Glazed Goose with Special Stuffing


Preparation info

  • Difficulty


Appears in

Josceline Dimbleby’s Complete Cookbook

Josceline Dimbleby’s Complete Cookbook

By Josceline Dimbleby

Published 1997

  • About

I have spent many Christmases over the years in deepest South Devon. We often used to have goose instead of turkey because a lady at a nearby farm would fatten one up for us. A goose seems more traditional and old-fashioned than turkey and it usually has a stronger flavour. It’s a good change, anyway.

Just as with turkey, an interesting stuffing makes all the difference to the festive bird. If you have already decided to have turkey for Christmas, this stuffing would also do well for it. Remember to stuff the bird and get it ready for roasting the night before. Bread sauce, made with brown bread and added cream, is as good with goose as it is with turkey. To work out how many people a goose will feed, allow 350-450 g/12 oz-1 lb per person. Remember to keep the goose fat for roasting potatoes on a future occasion, if not used on Christmas Day.


  • 1 x 4.5-6.3 kg/10-14 lb goose
  • 2 tablespoons caster sugar
  • 2 tablespoons soy sauce
  • juice of 1 orange
  • 300 ml/½ pint apple juice
  • juice of 1 lemon
  • salt
  • black pepper

For the stuffing

  • 75 g/3 oz dried apricots
  • the goose liver
  • 3 cloves garlic
  • 5 cm/2 in piece fresh ginger
  • 2 dessert apples
  • 50 g/2 oz butter
  • 2 teaspoons ground coriander
  • finely grated rind of 1 orange
  • 3-4 pinches cayenne pepper
  • 50 g/2 oz fresh breadcrumbs
  • 1 large egg, lightly whisked


To make the stuffing, first cut the apricots up roughly and soak them in water for an hour or two. Remove the giblets and lumps of fat from the inside of the goose. Then chop the goose liver up into small pieces. Peel the garlic and ginger and chop together finely. Peel and core the apples and chop them fairly small. Melt the butter in a large frying pan over a medium heat. Add the chopped garlic, ginger and ground coriander and stir around for a minute or so. Add the chopped liver and toss around for 2-3 minutes. Then add the chopped apples and well-drained apricots and stir around for 3-5 minutes, until the apples are just soft but not broken up. Stir in the grated orange rind, season with cayenne pepper and salt to taste and remove from the heat. Turn the mixture into a bowl and leave to cool.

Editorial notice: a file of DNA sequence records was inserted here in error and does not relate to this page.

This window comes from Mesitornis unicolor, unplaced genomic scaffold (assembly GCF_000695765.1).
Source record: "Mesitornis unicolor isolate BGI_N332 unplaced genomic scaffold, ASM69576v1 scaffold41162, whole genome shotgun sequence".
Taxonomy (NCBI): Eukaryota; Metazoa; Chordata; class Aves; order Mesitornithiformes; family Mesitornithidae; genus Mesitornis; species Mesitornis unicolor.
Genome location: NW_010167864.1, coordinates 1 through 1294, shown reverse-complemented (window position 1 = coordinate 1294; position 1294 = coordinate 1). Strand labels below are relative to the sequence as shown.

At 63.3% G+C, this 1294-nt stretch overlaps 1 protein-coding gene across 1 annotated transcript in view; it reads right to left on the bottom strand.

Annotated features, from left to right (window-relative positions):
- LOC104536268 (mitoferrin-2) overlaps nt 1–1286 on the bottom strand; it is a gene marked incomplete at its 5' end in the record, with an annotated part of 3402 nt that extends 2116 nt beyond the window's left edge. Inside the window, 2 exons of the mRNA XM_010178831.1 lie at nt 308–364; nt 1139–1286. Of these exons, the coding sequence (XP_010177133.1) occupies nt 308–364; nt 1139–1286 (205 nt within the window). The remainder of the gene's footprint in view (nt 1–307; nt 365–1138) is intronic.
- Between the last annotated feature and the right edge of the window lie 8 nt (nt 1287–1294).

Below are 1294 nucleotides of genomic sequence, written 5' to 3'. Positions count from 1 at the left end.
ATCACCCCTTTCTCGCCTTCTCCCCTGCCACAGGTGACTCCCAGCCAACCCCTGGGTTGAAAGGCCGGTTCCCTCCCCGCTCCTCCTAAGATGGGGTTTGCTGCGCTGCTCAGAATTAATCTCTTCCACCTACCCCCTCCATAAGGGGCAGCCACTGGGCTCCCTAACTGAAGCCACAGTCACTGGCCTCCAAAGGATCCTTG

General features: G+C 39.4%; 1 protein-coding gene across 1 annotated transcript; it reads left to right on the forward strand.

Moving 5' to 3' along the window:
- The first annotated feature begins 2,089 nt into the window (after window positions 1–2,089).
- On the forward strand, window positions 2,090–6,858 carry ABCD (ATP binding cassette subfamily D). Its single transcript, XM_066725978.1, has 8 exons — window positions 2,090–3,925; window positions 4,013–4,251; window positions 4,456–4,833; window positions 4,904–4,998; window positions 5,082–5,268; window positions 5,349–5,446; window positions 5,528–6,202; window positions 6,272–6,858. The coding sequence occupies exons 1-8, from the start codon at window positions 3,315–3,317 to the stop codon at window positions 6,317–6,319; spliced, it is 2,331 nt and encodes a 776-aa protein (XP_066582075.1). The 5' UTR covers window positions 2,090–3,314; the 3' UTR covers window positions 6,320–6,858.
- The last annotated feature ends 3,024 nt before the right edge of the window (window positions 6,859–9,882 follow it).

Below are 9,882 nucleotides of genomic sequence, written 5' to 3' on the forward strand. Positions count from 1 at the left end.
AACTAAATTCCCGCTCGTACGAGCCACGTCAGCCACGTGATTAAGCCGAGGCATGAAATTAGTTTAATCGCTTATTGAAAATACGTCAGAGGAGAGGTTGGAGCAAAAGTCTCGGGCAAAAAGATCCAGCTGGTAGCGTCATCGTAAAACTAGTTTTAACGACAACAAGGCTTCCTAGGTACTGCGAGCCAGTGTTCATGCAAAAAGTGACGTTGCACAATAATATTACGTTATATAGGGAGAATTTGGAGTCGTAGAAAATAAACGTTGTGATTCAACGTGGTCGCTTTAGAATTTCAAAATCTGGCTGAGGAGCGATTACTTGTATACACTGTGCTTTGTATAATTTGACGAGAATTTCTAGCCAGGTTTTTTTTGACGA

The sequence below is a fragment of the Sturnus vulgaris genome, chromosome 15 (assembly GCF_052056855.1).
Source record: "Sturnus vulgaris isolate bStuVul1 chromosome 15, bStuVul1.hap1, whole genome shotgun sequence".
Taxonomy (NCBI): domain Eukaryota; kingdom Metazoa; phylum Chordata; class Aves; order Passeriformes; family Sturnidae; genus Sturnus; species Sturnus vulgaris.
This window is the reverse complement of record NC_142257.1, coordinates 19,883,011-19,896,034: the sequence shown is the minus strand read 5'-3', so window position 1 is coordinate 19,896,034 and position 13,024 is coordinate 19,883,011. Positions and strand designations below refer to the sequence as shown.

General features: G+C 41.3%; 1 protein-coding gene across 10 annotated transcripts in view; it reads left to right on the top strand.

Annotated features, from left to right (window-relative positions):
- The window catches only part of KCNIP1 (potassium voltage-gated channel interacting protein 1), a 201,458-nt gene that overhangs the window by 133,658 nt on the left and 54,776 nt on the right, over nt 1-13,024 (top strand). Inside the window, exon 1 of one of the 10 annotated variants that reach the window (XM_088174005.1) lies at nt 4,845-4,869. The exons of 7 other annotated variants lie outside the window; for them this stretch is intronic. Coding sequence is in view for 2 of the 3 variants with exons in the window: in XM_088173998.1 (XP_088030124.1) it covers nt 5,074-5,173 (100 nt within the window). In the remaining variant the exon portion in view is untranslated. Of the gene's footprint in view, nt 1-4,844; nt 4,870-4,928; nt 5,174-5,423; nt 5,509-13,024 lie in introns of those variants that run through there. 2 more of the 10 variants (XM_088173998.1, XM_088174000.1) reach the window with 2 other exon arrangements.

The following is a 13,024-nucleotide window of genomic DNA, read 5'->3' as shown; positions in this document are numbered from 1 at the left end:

When cool, stir in the breadcrumbs and the whisked egg. Spoon the stuffing into the neck cavity of the goose. Skewer the neck skin to the back of the bird to enclose it. If there is any stuffing left over, spoon it into the body cavity or into a small covered casserole dish. Now you can leave the goose in a cold place until you are ready to cook it.

Preheat the oven to 180°C/350°F/gas mark 4. Before roasting the goose, rub the skin all over with salt and put the bird, breast-side down, on a rack in a large roasting pan. Place any pieces of goose fat on top of the goose and cover the pan with foil, then roast for 20 minutes per 450 g/1 lb.

About 45 minutes before the goose has finished cooking, pour as much fat as possible from the pan, leaving any juices behind. (You can pour this fat into another roasting pan now and roast some fully boiled potatoes, cut up rather small, in it at the very top of the oven above the goose.) Turn the goose over so it is breast-side up.

Stir the caster sugar into the soy sauce and brush this mixture all over the goose. Pour the orange juice, apple juice and lemon juice into the roasting pan with the goose and put it back into the oven without any foil for 15-20 minutes, until the bird is richly browned. Transfer the goose to a carving board, bubble the juices in the pan fiercely for 1-3 minutes until slightly reduced and then pour into a gravy jug to serve with the bird.